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HIstory Timeline

Oral tradition holds that an inland group migrating to the coast established the hilltop town of Kormantin. their arrival preceded that of the Fante nation which came to surround them.

AD 1400

The Portuguese build Elmina Castle 20 miles west of Kormantin, establishing the first permanent European trading center on the “Gold Coast.”


Englishman William Towerson trades textiles and ironware for gold with residents of Kormantin in spite of Portugal’s claim to the whole coast. He was chased away by an arriving armada from Lisbon.


PortuguAL sends two war galleys to attack a French ship trading at Kormantin. The French ship is hammered by cannon fire which killed or wounded 22 of the crew; the rest abandoned ship and fled ashore. The captured ship was taken back to Elmina Castle, where it was salvaged for parts.

April 1582 

Dutch trading vessels encroach on Portugal’s gold trade and barter extensively at villages from Axim to Accra. The small under-supplied garrison at Elmina is virtually powerless to stop them.


The king of Sebou invites Dutch traders to build a permanent trading lodge at Mouri. The small stone fort the erect becomes the first Dutch outpost in West Africa.


England’s King James I charters the Company of Adventurers of London Trading to the Ports of Africa, a private joint-stock enterprise better known as the Guinea Company.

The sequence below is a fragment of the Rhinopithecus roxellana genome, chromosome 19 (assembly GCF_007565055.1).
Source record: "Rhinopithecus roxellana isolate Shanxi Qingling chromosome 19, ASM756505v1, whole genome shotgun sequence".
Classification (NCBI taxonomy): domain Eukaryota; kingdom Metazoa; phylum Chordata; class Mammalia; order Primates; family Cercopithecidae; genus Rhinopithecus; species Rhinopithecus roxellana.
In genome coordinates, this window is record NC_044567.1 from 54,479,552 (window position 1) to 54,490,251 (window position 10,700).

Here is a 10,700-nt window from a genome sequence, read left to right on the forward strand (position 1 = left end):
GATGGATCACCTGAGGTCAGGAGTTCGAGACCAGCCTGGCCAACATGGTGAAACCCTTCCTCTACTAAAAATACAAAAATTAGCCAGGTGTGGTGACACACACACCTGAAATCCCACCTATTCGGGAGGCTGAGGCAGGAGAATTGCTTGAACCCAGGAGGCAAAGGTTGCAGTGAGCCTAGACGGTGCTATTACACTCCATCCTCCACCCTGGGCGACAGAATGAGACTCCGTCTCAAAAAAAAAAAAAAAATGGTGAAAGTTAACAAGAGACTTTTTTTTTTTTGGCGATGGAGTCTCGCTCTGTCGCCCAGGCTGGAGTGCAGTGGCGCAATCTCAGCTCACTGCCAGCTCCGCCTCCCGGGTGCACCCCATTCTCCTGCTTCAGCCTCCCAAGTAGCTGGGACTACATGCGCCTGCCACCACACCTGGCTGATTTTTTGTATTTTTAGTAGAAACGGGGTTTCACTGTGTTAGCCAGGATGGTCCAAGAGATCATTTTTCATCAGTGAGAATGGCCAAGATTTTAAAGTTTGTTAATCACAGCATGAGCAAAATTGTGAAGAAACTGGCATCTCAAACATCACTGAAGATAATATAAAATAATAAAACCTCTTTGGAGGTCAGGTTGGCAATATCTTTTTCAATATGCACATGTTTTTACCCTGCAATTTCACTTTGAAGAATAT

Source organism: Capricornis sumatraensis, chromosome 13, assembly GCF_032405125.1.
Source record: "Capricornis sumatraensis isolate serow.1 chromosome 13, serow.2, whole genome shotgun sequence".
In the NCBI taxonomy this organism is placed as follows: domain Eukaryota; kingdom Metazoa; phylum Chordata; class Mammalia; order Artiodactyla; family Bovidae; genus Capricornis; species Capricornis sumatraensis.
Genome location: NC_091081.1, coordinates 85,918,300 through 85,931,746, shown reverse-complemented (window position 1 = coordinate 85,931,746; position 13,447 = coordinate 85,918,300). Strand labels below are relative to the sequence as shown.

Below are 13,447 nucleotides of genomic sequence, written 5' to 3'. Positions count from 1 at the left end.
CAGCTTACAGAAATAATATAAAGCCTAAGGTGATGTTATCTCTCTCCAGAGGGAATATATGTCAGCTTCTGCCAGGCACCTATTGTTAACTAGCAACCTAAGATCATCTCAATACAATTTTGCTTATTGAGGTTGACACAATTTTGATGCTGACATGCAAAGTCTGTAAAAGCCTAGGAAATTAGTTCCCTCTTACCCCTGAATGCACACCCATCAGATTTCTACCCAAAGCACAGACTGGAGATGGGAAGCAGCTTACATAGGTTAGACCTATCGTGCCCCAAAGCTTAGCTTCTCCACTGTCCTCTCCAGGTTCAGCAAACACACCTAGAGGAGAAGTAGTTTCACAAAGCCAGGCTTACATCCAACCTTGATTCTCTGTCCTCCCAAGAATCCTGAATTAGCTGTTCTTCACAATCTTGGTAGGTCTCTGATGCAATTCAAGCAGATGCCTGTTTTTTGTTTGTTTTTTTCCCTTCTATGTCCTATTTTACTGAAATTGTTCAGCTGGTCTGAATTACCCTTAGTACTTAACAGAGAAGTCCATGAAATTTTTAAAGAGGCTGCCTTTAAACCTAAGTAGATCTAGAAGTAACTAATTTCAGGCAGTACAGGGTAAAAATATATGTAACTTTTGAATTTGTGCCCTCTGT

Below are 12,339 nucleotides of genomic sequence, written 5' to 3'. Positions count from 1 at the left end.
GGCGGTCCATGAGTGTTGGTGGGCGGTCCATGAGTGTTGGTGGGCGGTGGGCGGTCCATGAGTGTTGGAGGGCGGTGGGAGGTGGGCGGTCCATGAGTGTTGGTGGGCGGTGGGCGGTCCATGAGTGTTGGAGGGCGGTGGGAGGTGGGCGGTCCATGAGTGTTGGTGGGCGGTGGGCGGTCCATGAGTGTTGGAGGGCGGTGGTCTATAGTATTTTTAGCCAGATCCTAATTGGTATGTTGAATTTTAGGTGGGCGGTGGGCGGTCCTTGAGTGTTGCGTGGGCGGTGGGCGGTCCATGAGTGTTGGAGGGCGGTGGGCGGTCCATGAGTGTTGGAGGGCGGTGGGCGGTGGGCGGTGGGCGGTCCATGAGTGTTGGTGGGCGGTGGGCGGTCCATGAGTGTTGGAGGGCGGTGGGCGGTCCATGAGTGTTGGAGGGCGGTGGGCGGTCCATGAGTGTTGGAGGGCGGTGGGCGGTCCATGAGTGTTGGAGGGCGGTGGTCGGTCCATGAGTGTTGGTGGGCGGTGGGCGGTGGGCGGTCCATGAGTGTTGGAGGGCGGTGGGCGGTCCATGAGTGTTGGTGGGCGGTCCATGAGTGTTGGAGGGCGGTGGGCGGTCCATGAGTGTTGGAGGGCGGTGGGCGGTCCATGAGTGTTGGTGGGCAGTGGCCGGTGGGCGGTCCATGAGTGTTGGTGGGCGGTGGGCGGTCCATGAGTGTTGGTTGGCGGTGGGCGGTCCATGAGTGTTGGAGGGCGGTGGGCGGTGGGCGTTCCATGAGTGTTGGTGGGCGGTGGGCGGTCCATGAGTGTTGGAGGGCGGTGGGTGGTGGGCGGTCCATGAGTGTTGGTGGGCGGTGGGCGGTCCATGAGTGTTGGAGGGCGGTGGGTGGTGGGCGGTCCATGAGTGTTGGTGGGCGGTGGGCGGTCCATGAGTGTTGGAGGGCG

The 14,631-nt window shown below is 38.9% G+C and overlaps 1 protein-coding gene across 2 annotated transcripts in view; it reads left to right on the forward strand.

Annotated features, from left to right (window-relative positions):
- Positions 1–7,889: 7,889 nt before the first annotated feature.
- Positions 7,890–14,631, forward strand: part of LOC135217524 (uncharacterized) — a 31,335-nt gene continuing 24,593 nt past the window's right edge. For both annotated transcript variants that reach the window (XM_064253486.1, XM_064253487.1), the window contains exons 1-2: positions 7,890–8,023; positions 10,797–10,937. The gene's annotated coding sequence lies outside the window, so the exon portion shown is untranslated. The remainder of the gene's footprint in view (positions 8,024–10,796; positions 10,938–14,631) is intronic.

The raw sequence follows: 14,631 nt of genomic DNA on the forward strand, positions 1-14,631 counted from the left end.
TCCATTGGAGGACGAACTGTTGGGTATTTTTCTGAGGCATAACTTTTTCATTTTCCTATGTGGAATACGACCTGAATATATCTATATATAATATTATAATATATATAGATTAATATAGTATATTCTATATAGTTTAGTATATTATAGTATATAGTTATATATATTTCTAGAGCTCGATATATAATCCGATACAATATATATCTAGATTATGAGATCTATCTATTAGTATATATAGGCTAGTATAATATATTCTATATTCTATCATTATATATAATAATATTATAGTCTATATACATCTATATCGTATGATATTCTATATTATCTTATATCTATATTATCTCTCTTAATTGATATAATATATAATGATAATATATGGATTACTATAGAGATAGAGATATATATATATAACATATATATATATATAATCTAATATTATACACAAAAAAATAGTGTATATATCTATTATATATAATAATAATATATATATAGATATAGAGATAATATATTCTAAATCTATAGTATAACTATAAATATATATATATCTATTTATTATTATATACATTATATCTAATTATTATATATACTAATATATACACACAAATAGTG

The Guinea Company gained exclusive trading privileges in West Africa, but initially concentrated on the redwood trade in Gambia and searching for gold in Sierra Leone.  One of the first English-language descriptions of West Africa, Richard Jobson’s The Golden Trade (London, 1623), reported on the Guinea Company’s failed efforts to locate inland sources of African gold.

War breaks out between the Sebou and the Fante. Dutch soldiers assist the Sebou in battle, fueling the Fante’s enduring hatred.


Dutch West India Company is created. it takes over all forts, lodges and trading operations in West Africa. Private Dutch traders are prohibited.

June 1621

During the Battle of Elmina, A large Dutch army fails to capture the Portuguese castle, thanks largely to a clever ambush that African Elmina warriors staged.

October 25, 1625

London Merchant Nicholas Crispe takes over the Guinea Company and obtains a new charter Granting exclusive trade rights to the African coast between Cabo Blanco and the Cape of Good Hope.

Crispe decisively shifts the company’s focus to the Gold Coast and recruits two highly experience but disgruntled ex-Dutch West India Company factors, Arent de Groot and Jeremias Nuyts, to open English trade with coastal communities they already knew well.